Kolkata, Bengali Kalikata, formerly Calcutta, city, capital of West Bengal state, and former capital (1772–1911) of British India. It is one of India’s largest cities and one of its major ports. The city is centred on the east bank of the Hugli (Hooghly) River, once the main channel of the Ganges (Ganga) River, about 96 miles (154 km) upstream from the head of the Bay of Bengal; there the port city developed as a point of transshipment from water to land and from river to sea. A city of commerce, transport, and manufacture, Kolkata is the dominant urban centre of eastern India. The city’s former name, Calcutta, is an Anglicized version of the Bengali name Kalikata. According to some, Kalikata is derived from the Bengali word Kalikshetra, meaning “Ground of (the goddess) Kali.” Some say the city’s name derives from the location of its original settlement on the bank of a canal (khal). A third opinion traces it to the Bengali words for lime (calcium oxide; kali) and burnt shell (kata), since the area was noted for the manufacture of shell lime. In 2001 the government of West Bengal officially changed the name of the city to Kolkata. Area city, 40 square miles (104 square km); urban agglom., 533 square miles (1,380 square km). Pop. (2011) 4,486,679; urban agglom., 14,112,536.
More than four-fifths of the population is Hindu. Muslims and Christians constitute the largest minorities, but there are some Sikhs, Jains, and Buddhists. The dominant language is Bengali, but Urdu, Oriya, Tamil, Punjabi, and other languages also are spoken. Kolkata is a cosmopolitan city: other than Indians, groups present include a variety of peoples from elsewhere in Asia (notably Bangladeshis and Chinese), Europeans, North Americans, and Australians. Kolkata was segregated under British rule, the Europeans living in the city centre and Indians living to the north and south. The pattern of segregation has continued in the modern city, although the distribution is now based on religious, linguistic, educational, and economic criteria. Shantytowns and low-income residential areas, however, exist side-by-side with more affluent areas. The density of population is extremely high, and overcrowding has reached virtually intolerable proportions in many sections of the city. Kolkata experienced a high rate of population growth for more than a century, and events such as the partitioning of Bengal in 1947 and warfare in Bangladesh in the early 1970s precipitated massive population influxes. Large refugee colonies also have sprung up in the northern and southern suburbs. In addition, a great number of migrants from other states—mostly from neighbouring Bihar and Orissa and eastern Uttar Pradesh—have come to Kolkata in search of employment.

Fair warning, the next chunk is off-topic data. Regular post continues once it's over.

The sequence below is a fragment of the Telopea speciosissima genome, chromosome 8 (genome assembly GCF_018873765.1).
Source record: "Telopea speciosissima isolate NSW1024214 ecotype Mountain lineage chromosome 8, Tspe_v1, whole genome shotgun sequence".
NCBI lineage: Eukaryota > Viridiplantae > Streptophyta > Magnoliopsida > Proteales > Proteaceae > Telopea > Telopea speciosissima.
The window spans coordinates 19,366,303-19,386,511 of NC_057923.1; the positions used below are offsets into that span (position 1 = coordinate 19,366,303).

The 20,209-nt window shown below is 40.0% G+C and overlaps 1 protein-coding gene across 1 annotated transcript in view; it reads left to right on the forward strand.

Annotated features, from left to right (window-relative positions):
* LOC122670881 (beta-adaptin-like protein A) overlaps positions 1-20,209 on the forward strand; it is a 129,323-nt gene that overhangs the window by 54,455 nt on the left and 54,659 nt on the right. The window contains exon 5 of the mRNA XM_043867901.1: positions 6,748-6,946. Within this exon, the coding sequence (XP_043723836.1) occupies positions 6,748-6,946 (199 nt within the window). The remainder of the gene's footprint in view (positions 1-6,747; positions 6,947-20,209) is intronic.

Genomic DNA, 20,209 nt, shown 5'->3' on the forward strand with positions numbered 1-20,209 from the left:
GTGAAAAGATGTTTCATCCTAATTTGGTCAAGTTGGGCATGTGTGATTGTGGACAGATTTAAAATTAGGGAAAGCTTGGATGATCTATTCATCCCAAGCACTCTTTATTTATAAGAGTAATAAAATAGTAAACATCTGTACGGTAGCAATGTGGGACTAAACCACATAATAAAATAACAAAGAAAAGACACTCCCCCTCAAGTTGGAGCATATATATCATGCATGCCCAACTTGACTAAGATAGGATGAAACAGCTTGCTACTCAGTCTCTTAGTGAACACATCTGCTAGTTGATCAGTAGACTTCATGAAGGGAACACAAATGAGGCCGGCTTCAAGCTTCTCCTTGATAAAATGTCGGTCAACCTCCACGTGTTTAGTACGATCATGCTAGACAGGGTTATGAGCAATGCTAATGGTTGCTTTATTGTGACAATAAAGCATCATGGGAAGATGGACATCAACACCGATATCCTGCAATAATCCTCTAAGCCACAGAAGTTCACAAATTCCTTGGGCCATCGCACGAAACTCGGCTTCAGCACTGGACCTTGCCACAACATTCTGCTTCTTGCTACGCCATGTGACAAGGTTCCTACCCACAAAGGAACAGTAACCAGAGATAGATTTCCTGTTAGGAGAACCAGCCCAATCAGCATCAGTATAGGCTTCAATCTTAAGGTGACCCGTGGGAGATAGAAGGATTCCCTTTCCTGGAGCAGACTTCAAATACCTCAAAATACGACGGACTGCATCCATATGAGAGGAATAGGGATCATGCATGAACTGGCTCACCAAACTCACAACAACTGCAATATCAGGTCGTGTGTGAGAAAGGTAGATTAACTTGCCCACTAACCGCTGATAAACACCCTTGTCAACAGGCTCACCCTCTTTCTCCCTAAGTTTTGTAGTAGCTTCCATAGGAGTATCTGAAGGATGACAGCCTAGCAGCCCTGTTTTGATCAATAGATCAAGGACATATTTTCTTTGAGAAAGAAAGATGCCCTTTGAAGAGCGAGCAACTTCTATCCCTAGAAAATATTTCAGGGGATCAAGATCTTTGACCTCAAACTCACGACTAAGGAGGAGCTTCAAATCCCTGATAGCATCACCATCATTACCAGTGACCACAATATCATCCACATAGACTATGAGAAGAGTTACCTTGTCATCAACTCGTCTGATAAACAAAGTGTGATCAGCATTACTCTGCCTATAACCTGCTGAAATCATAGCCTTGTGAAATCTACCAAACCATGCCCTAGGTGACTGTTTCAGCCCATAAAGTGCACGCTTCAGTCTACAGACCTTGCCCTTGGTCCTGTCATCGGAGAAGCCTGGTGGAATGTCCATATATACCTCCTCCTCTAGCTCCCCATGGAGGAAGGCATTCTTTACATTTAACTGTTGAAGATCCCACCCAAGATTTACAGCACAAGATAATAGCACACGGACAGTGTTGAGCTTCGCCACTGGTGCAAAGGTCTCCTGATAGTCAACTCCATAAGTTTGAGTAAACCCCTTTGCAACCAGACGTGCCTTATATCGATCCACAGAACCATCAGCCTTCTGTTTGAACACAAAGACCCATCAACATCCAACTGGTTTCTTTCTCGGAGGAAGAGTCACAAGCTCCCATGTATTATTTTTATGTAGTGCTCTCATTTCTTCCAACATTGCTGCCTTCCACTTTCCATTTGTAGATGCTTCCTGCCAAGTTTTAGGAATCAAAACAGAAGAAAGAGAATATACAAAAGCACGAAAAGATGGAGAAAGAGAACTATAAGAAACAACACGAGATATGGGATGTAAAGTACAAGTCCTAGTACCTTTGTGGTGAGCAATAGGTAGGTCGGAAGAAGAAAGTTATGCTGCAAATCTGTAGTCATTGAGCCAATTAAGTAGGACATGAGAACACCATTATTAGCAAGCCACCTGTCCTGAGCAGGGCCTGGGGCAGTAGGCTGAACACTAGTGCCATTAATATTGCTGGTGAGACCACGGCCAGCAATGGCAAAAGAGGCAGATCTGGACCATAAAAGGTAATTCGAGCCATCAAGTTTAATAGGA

Kolkata’s Food Culture
Like every other place, Kolkata too serves food with a slice of history, a pinch of tradition and a garnish of culture. No city is complete without its food and there’s no food without a background. Like every other place, Kolkata too serves food with a slice of history, a pinch of tradition and a garnish of culture. Though, being a Gangetic plain, Kolkata, the capital city of West Bengal has primarily been a fish-eating city, it has managed to evolve over centuries while being an integral part of the colonial past and a melting pot of traditions. We list down for you, 5 cuisines that forms Kolkata’s food culture.
Taking a cue from its colonial past, Kolkata has some restaurants serving the best of Continental food for decades now. Even the leisure clubs in the city have mastered the art of serving amazing and not-so-spicy victuals enjoyed in European countries. There is no match for the Irish Chateaubriand Beef Steak, Devilled Crabs, Fish Orly or the Chicken Al-Kiev which are among the must have list of the restaurant goers as well as foreigners visiting the city.